It was a beautiful thing, until Murphy’s Law crashed lunch.
“Noooooo!” she called out, her bean-smeared fingers stretching toward a burrito-hating universe. It was hilarious. I laughed and told her how I used to have a fit as a kid when my hard-shell tacos would only last one bite. CRUNCH! And that was that.
She was not amused. Since she can’t have a lot of the junk foods most of us take for granted, she had never experienced the ice cream fail, the hamburger slip, or the taco explosion. However, it was more than that for her. The laughing and reminiscing stopped when I saw that she was devastated. When I offered to cut it in half to make it easier to eat, she reacted as if had offered the King Solomon verdict. That was when it was clear why she was so upset.
This was bigger than a broken burrito.
We were going through a divorce. And the pronoun we includes my daughter because children go through divorce just as much as the parents. And this was one of those especially difficult days for her.
“Do you feel like your world is falling apart like your burrito, baby?”
“Yes!” she said.
“I know what you mean.”
She tried to tell me about it, but was too upset. After holding her and a little deep-breathing exercise, she talked and I listened. She was still distressed, so we went to her happy jar, and she selected “spinning around.” That was a good one, for it made her laugh and literally dried her tears.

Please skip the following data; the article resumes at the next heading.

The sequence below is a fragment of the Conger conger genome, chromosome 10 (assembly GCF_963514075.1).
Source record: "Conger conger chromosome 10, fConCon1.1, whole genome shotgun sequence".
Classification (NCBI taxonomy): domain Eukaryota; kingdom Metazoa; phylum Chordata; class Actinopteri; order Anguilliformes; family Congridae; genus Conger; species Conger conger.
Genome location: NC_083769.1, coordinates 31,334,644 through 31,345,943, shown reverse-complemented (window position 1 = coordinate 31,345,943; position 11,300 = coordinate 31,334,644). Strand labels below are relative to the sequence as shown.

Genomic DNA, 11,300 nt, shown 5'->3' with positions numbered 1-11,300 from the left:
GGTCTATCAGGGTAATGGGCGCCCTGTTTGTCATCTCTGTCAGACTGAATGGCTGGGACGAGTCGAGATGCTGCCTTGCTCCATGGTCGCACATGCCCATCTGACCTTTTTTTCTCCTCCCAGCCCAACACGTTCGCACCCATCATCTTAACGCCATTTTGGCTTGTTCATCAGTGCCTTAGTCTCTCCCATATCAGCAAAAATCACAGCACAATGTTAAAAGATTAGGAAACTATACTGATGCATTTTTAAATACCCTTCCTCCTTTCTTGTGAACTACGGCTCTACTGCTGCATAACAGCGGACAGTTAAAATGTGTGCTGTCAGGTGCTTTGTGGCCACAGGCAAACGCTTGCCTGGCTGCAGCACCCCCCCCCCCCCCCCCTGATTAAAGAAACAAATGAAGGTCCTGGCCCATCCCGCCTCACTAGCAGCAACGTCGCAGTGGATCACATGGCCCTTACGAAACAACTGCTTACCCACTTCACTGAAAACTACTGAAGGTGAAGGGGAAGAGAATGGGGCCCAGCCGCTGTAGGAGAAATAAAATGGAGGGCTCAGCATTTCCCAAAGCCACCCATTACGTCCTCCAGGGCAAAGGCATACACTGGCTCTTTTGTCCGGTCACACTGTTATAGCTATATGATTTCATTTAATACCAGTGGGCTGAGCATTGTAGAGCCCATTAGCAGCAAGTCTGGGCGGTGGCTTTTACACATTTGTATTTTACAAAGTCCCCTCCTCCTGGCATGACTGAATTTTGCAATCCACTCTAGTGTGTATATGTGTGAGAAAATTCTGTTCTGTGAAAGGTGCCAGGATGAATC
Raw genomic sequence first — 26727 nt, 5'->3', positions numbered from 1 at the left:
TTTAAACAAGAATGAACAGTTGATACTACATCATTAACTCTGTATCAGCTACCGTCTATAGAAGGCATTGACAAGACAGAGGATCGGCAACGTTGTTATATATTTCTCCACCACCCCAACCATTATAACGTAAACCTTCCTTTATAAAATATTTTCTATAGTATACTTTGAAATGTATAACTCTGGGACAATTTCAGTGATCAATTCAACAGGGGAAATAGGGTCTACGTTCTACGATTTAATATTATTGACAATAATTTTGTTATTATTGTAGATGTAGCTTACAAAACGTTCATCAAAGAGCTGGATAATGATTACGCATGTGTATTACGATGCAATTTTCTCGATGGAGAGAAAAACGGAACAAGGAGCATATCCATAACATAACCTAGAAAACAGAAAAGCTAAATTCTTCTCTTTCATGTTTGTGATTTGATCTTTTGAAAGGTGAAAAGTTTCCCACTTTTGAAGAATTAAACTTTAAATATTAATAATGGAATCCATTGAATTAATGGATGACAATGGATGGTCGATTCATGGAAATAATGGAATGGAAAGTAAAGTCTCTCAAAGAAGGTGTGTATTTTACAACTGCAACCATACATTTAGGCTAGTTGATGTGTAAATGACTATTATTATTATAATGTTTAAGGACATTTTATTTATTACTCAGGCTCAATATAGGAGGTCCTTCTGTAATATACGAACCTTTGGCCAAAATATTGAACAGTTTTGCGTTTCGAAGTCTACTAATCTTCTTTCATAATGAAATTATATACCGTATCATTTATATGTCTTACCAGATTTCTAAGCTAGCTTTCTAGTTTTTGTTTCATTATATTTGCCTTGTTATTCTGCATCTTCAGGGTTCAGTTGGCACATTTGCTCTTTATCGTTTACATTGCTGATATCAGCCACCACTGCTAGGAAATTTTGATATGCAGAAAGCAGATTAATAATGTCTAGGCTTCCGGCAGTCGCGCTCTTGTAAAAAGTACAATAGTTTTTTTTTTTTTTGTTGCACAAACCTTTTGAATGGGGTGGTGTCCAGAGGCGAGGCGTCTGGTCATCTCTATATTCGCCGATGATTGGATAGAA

She was ready to deal with the burrito.
Upon looking at her tattered and oozing creation, she moaned. I picked up the fragile thing.
“So, we talked about your world being like this burrito, right? And when life starts to feel a little broken on one side, and messy stuff starts to spill out on the other, it doesn’t mean you can’t still enjoy its delicious goodness. You most certainly can! The trick is not to focus on it being broken, rather focus on keeping it together. And you do that by adjusting the way you handle it. See? Try it.”
After a few tries, she figured it out. By the end of the day, she had made three small burritos. (How could I say no?) The last one she made entirely by herself, adding a layer of baby spinach and kale, beaming with pride the whole time (as was I).
“Look, Mommy! It’s falling apart again . . . but I’m keeping it together!” she squeaked, giving me a bean-covered thumbs up. My little brave one doesn’t know it, but that last burrito made me cry.